Monday, May 4, 2009

What is Not Seen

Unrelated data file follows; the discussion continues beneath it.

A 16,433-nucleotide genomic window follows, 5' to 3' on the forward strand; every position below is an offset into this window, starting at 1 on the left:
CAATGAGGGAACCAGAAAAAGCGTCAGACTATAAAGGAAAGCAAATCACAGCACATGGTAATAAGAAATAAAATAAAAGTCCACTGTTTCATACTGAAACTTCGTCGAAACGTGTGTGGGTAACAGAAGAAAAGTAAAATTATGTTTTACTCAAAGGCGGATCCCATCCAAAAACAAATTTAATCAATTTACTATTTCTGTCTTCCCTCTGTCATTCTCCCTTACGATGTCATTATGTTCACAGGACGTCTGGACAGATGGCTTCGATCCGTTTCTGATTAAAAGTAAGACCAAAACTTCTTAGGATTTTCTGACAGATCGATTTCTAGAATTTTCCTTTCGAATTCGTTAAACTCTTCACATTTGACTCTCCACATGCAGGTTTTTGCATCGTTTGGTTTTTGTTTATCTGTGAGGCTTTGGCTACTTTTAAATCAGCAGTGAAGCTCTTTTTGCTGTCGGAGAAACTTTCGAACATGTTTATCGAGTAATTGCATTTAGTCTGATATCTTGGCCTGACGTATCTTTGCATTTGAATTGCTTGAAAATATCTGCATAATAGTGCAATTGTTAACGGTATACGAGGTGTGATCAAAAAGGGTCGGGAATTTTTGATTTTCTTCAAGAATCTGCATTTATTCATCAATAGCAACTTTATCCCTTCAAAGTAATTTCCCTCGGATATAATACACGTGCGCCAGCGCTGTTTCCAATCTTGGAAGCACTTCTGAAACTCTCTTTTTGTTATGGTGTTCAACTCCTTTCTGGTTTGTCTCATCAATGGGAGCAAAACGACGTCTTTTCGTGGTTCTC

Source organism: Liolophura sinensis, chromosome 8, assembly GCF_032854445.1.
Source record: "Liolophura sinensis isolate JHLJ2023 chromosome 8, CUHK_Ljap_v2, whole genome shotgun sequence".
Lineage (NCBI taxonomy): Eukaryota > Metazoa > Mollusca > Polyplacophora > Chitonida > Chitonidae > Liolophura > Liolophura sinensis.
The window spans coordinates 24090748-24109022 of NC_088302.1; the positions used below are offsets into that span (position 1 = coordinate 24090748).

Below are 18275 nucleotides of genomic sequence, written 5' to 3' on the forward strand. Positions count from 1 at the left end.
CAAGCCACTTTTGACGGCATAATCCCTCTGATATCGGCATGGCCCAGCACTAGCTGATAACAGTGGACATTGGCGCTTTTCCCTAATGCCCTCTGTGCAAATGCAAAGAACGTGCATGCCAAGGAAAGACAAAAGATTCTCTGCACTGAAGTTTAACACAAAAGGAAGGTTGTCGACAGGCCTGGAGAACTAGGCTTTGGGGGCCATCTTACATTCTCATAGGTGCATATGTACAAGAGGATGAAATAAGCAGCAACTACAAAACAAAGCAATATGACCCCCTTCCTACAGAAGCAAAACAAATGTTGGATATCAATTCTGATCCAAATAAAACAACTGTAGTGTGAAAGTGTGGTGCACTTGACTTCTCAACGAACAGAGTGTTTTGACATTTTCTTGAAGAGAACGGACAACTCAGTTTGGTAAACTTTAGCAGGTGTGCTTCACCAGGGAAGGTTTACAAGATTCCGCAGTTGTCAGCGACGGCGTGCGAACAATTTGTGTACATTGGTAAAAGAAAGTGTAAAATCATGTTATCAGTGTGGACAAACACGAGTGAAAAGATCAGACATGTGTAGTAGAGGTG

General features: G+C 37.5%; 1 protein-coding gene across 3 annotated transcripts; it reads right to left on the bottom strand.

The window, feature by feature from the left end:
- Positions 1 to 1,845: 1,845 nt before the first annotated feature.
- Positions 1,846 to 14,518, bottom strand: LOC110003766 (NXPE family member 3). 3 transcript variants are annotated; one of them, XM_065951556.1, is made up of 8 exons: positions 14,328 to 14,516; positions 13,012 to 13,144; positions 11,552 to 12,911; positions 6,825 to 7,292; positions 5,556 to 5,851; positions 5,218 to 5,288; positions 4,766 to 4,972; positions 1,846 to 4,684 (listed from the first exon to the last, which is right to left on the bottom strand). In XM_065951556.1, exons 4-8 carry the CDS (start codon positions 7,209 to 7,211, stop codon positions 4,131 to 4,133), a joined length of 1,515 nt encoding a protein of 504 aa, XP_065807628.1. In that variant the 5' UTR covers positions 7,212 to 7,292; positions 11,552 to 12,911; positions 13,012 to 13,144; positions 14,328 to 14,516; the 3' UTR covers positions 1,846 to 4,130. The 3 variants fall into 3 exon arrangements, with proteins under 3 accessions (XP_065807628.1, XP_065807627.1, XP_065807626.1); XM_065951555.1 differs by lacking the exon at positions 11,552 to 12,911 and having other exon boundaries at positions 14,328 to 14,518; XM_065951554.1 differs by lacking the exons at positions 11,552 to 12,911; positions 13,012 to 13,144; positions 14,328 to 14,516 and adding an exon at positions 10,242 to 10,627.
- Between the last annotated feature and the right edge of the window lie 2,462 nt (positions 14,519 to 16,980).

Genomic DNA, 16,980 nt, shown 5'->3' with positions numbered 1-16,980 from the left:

St. Paul wrote “we fix our eyes, not on what is seen, but on what is unseen. For what is seen is temporary, but what is unseen is eternal.” (2 Cor 4:18) There is a paradox regarding what I may call "modern secular thinking" The line of thinking of which many believe and are taught today goes something like this " if it cannot be proved scientifically, then it is not true." This axiom of the scientific test of validity interestingly enough was addressed by the Risen Christ when he appeared to Thomas. In fact we read that Jesus ate with his disciples, showed them His wounds, walked with them discussing Scripture and did countless things which apparently were never recorded in the Gospels. Tangible and touchable are hallmarks of God's design for our salvation. Yet that is only half the story and the paradox of believing only that which can be proven is in itself a matter of faith, which by the way cannot be scientifically proven. That is to say you cannot prove that every thing that occurs is understandable and predictable under the rules of the scientific method. It also is intellectually narrow minded to think that we can know and understand all that goes on in this vast universe of time and space. That would be turning your back on a sizable portion of it. G.K. Chesterton wrote "A holiday, like Liberalism, only means the liberty of man. A miracle only means the liberty of God. You may conscientiously deny either of them, but you cannot call your denial a triumph of the liberal idea. The Catholic Church believed that man and God both had a sort of spiritual freedom. Calvinism took away the freedom from man, but left it to God. Scientific materialism binds the Creator Himself; it chains up God as the Apocalypse chained the devil. It leaves nothing free in the universe. And those who assist this process are called the "liberal theologians." I believe that like many of the paradoxes of Christianity; "the first shall be last...dying to oneself to find eternal your enemy...perhaps the greatest paradox is this: God is a mystery and we are not capable of knowing Him completely. In the mystery we discover Him, if we reject the mystery and hold to a scientific absolute then we cannot find Him. By giving up we receive, by holding on we don't.

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